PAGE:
Ataxia in Ferrets
Ataxia is a condition relating to sensory dysfunction, which mainly affects the neurological and motor systems, particularly movements of the limbs, head, and neck among ferrets.
Symptoms and Types
The signs and symptoms associated with ataxia are dependent on the underlying cause. Some of the more common ones include:
- Weakness of the limbs (one, two, or all four limbs)
- Head tilting
- Stumbling, tipping over, swaying
- Abnormal eye movements
Often, problems with coordination occur because of blocks in neurological pathways in the spinal cord or compression along nerve channels in pathways between the spinal cord and brain. Muscle weakness, toxic exposure, and certain inflammatory conditions, including those affecting the brain, can also cause problems with coordination. In addition, poor nutrition that leads to low blood sugar or anemia may affect the ferret’s muscles and lead to ataxia.
To diagnose an animal often a veterinarian will want to rule out other causes for uncoordination first. This may involve a wide range of testing, including metabolic testing to rule out low blood sugar, anemia, and other conditions that may be the cause for weakness and lethargy.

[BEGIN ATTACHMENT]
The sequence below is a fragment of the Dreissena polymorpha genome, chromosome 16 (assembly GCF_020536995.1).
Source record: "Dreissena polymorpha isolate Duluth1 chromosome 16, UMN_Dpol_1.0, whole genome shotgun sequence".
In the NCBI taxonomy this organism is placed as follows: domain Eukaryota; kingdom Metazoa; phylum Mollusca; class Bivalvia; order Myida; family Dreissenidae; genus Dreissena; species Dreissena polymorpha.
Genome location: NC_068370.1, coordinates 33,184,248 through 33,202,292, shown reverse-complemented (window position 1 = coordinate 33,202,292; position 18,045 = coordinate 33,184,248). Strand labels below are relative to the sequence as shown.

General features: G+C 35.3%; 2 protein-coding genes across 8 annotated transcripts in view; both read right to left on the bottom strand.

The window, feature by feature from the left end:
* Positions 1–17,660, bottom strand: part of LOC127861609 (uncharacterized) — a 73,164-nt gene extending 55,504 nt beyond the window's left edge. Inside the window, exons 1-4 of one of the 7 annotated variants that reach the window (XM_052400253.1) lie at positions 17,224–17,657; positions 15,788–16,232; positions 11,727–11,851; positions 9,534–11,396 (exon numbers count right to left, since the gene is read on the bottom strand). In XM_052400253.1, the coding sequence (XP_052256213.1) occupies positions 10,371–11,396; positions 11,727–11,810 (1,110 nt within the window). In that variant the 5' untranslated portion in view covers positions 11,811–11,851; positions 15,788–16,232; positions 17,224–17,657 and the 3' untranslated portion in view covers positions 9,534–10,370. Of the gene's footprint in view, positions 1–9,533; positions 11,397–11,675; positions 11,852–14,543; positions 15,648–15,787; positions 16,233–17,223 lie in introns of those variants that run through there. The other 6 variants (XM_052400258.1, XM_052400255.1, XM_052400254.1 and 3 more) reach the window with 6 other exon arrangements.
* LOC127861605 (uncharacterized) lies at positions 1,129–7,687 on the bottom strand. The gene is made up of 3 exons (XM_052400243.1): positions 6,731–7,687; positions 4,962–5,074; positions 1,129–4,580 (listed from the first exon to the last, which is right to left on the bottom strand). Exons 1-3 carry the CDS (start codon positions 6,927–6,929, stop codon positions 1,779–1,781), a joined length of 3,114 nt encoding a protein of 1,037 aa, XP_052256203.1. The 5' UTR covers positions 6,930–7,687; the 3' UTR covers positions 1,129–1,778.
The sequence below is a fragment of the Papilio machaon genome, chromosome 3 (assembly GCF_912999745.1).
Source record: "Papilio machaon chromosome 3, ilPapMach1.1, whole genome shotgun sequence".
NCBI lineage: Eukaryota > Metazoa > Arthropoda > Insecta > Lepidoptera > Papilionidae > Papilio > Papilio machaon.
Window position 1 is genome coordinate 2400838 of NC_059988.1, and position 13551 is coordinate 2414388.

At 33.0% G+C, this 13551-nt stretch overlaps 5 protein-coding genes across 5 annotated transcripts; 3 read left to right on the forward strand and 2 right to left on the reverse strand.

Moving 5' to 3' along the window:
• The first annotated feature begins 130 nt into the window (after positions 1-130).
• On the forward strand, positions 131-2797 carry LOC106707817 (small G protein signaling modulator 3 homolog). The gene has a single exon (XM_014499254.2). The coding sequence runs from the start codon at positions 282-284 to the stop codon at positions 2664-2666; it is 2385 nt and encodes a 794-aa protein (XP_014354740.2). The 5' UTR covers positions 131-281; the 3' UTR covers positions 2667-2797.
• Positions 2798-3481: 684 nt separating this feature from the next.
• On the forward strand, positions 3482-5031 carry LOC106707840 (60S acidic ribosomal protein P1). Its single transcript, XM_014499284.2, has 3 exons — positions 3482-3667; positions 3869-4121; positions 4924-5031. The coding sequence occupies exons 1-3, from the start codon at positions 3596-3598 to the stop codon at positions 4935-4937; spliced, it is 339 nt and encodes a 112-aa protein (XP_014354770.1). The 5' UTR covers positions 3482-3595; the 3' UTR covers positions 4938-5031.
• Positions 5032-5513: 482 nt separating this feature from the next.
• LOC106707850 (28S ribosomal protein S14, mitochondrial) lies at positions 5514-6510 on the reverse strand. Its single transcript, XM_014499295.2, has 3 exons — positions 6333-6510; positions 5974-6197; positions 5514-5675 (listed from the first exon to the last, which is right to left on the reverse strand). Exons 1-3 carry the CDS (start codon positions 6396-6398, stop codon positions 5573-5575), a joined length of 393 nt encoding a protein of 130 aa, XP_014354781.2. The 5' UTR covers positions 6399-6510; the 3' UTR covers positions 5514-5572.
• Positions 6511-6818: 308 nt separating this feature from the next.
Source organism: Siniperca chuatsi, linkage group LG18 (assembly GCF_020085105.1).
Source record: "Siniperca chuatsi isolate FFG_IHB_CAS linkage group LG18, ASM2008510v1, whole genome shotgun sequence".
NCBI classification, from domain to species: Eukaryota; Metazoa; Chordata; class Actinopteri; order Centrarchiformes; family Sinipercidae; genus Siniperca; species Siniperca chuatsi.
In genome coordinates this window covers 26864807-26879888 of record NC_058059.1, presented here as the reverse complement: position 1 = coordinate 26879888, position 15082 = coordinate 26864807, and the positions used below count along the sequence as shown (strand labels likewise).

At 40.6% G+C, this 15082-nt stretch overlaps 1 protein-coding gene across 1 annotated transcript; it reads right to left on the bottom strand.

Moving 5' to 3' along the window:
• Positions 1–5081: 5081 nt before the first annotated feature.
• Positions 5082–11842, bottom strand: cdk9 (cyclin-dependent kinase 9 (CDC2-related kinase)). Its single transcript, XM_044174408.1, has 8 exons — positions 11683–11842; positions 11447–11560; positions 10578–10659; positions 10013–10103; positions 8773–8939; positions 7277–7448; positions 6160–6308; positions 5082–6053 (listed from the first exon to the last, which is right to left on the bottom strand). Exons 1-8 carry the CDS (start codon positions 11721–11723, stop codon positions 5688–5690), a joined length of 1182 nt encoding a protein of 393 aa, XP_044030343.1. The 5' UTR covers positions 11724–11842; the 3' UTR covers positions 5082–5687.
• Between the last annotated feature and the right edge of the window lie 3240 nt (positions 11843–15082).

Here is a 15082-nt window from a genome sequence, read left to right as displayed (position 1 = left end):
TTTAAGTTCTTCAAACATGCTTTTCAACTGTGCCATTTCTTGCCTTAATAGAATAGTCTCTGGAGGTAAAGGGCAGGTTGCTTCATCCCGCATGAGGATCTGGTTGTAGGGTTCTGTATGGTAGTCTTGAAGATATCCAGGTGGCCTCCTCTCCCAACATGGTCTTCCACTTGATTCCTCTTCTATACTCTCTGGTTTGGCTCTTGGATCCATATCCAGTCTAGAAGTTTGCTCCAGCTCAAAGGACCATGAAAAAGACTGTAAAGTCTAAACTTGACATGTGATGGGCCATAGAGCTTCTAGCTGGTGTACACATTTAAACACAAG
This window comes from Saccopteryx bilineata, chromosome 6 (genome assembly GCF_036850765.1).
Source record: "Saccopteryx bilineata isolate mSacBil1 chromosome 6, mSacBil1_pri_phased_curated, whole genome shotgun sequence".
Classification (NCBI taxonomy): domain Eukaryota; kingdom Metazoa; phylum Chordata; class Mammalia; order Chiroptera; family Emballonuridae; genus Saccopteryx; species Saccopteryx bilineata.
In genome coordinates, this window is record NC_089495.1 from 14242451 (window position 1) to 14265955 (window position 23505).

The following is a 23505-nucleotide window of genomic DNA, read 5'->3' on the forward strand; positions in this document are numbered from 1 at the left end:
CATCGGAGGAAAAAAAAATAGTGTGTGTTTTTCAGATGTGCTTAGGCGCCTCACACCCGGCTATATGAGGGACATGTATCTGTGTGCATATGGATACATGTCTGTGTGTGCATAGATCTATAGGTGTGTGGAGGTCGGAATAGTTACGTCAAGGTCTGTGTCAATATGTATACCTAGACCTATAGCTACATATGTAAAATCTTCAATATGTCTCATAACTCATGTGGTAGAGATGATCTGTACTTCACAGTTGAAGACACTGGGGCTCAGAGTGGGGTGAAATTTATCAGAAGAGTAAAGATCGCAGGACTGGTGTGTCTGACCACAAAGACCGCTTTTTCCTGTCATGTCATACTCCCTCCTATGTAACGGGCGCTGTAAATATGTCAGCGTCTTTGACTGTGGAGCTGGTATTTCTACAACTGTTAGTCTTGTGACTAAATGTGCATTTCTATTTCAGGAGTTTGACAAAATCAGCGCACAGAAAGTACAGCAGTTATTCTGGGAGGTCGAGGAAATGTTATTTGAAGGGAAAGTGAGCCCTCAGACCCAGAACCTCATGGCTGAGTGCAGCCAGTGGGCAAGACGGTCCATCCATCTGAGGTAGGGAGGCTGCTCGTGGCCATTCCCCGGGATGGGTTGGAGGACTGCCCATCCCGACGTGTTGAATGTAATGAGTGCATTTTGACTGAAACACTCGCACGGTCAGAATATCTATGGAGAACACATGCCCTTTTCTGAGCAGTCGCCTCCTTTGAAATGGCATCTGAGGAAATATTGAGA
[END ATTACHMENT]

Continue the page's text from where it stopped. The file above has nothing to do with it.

Treatment varies depending on the underlying cause for ataxia or lack of coordination. However, it mostly involves outpatient care and may range from therapy to prescription medication. Often, exercise proves helpful in cases where the spinal cord is involved.
Living and Management
Long-term monitoring and care may be necessary for ferrets that demonstrate neurological or spinal cord involvement. If the underlying cause involves a systemic disease, your veterinarian may recommend euthanizing the animal to prevent widespread pain or discomfort that may not be treatable using conventional methods. In other cases, dietary changes may relieve many of the uncomfortable symptoms associated with ataxia.
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